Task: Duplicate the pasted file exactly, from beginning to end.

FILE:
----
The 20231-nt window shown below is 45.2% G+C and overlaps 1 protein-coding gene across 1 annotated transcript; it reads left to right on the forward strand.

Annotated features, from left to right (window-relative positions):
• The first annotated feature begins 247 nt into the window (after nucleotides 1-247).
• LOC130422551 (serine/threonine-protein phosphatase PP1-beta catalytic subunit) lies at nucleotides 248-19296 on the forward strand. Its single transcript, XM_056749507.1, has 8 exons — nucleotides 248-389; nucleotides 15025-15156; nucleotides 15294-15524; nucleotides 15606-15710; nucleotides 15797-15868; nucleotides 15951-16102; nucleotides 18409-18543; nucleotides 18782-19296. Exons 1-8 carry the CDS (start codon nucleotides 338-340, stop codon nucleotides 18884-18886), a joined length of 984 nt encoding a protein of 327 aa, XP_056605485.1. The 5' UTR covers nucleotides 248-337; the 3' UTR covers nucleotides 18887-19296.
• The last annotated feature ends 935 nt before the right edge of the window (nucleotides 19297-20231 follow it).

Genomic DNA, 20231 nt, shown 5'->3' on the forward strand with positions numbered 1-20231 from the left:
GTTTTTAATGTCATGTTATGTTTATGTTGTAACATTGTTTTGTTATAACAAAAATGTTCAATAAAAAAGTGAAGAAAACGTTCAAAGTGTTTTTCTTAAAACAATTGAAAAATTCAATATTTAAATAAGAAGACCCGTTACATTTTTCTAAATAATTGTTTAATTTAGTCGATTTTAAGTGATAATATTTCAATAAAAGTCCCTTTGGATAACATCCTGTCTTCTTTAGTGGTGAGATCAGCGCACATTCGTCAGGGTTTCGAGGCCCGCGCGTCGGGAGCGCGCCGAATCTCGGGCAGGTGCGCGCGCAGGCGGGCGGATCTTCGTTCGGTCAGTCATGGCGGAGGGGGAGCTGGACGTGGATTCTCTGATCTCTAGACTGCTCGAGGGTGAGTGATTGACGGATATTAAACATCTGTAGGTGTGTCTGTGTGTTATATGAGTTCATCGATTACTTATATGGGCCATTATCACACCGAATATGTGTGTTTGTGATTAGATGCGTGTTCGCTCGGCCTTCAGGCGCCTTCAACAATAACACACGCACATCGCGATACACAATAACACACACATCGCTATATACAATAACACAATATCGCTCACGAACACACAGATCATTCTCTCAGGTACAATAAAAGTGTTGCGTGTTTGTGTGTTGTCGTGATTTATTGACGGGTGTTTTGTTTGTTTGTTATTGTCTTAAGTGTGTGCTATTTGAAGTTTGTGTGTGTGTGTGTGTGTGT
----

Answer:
The 20231-nt window shown below is 45.2% G+C and overlaps 1 protein-coding gene across 1 annotated transcript; it reads left to right on the forward strand.

Annotated features, from left to right (window-relative positions):
• The first annotated feature begins 247 nt into the window (after nucleotides 1-247).
• LOC130422551 (serine/threonine-protein phosphatase PP1-beta catalytic subunit) lies at nucleotides 248-19296 on the forward strand. Its single transcript, XM_056749507.1, has 8 exons — nucleotides 248-389; nucleotides 15025-15156; nucleotides 15294-15524; nucleotides 15606-15710; nucleotides 15797-15868; nucleotides 15951-16102; nucleotides 18409-18543; nucleotides 18782-19296. Exons 1-8 carry the CDS (start codon nucleotides 338-340, stop codon nucleotides 18884-18886), a joined length of 984 nt encoding a protein of 327 aa, XP_056605485.1. The 5' UTR covers nucleotides 248-337; the 3' UTR covers nucleotides 18887-19296.
• The last annotated feature ends 935 nt before the right edge of the window (nucleotides 19297-20231 follow it).

Genomic DNA, 20231 nt, shown 5'->3' on the forward strand with positions numbered 1-20231 from the left:
GTTTTTAATGTCATGTTATGTTTATGTTGTAACATTGTTTTGTTATAACAAAAATGTTCAATAAAAAAGTGAAGAAAACGTTCAAAGTGTTTTTCTTAAAACAATTGAAAAATTCAATATTTAAATAAGAAGACCCGTTACATTTTTCTAAATAATTGTTTAATTTAGTCGATTTTAAGTGATAATATTTCAATAAAAGTCCCTTTGGATAACATCCTGTCTTCTTTAGTGGTGAGATCAGCGCACATTCGTCAGGGTTTCGAGGCCCGCGCGTCGGGAGCGCGCCGAATCTCGGGCAGGTGCGCGCGCAGGCGGGCGGATCTTCGTTCGGTCAGTCATGGCGGAGGGGGAGCTGGACGTGGATTCTCTGATCTCTAGACTGCTCGAGGGTGAGTGATTGACGGATATTAAACATCTGTAGGTGTGTCTGTGTGTTATATGAGTTCATCGATTACTTATATGGGCCATTATCACACCGAATATGTGTGTTTGTGATTAGATGCGTGTTCGCTCGGCCTTCAGGCGCCTTCAACAATAACACACGCACATCGCGATACACAATAACACACACATCGCTATATACAATAACACAATATCGCTCACGAACACACAGATCATTCTCTCAGGTACAATAAAAGTGTTGCGTGTTTGTGTGTTGTCGTGATTTATTGACGGGTGTTTTGTTTGTTTGTTATTGTCTTAAGTGTGTGCTATTTGAAGTTTGTGTGTGTGTGTGTGTGTGT